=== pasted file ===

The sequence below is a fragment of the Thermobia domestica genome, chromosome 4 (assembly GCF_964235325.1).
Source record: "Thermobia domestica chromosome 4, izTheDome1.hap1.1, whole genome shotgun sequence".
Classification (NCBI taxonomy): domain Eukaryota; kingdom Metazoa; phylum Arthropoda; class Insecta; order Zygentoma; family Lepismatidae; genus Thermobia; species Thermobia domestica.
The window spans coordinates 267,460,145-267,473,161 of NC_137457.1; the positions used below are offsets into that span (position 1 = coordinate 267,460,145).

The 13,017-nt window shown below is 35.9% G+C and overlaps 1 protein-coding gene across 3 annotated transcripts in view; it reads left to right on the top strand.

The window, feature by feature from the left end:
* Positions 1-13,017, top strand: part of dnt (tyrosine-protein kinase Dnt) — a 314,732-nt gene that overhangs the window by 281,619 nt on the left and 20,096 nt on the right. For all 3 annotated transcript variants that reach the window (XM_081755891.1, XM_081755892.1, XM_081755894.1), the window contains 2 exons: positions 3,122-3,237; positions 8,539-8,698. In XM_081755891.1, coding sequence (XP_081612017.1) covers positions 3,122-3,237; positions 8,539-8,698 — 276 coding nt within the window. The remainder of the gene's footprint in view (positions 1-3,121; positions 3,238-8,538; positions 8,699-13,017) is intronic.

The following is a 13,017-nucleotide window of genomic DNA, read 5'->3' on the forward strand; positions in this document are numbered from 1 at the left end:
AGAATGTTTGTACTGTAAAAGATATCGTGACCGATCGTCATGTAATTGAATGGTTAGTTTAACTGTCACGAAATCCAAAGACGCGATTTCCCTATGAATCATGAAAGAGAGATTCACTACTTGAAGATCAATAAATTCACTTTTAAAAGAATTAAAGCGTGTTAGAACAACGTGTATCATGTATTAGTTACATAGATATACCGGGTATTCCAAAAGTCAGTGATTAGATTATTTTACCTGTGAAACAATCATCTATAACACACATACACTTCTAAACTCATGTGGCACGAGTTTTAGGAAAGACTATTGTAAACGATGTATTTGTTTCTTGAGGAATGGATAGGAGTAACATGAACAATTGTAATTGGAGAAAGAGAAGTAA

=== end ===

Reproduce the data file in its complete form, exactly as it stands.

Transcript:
The sequence below is a fragment of the Thermobia domestica genome, chromosome 4 (assembly GCF_964235325.1).
Source record: "Thermobia domestica chromosome 4, izTheDome1.hap1.1, whole genome shotgun sequence".
Classification (NCBI taxonomy): domain Eukaryota; kingdom Metazoa; phylum Arthropoda; class Insecta; order Zygentoma; family Lepismatidae; genus Thermobia; species Thermobia domestica.
The window spans coordinates 267,460,145-267,473,161 of NC_137457.1; the positions used below are offsets into that span (position 1 = coordinate 267,460,145).

The 13,017-nt window shown below is 35.9% G+C and overlaps 1 protein-coding gene across 3 annotated transcripts in view; it reads left to right on the top strand.

The window, feature by feature from the left end:
* Positions 1-13,017, top strand: part of dnt (tyrosine-protein kinase Dnt) — a 314,732-nt gene that overhangs the window by 281,619 nt on the left and 20,096 nt on the right. For all 3 annotated transcript variants that reach the window (XM_081755891.1, XM_081755892.1, XM_081755894.1), the window contains 2 exons: positions 3,122-3,237; positions 8,539-8,698. In XM_081755891.1, coding sequence (XP_081612017.1) covers positions 3,122-3,237; positions 8,539-8,698 — 276 coding nt within the window. The remainder of the gene's footprint in view (positions 1-3,121; positions 3,238-8,538; positions 8,699-13,017) is intronic.

The following is a 13,017-nucleotide window of genomic DNA, read 5'->3' on the forward strand; positions in this document are numbered from 1 at the left end:
AGAATGTTTGTACTGTAAAAGATATCGTGACCGATCGTCATGTAATTGAATGGTTAGTTTAACTGTCACGAAATCCAAAGACGCGATTTCCCTATGAATCATGAAAGAGAGATTCACTACTTGAAGATCAATAAATTCACTTTTAAAAGAATTAAAGCGTGTTAGAACAACGTGTATCATGTATTAGTTACATAGATATACCGGGTATTCCAAAAGTCAGTGATTAGATTATTTTACCTGTGAAACAATCATCTATAACACACATACACTTCTAAACTCATGTGGCACGAGTTTTAGGAAAGACTATTGTAAACGATGTATTTGTTTCTTGAGGAATGGATAGGAGTAACATGAACAATTGTAATTGGAGAAAGAGAAGTAA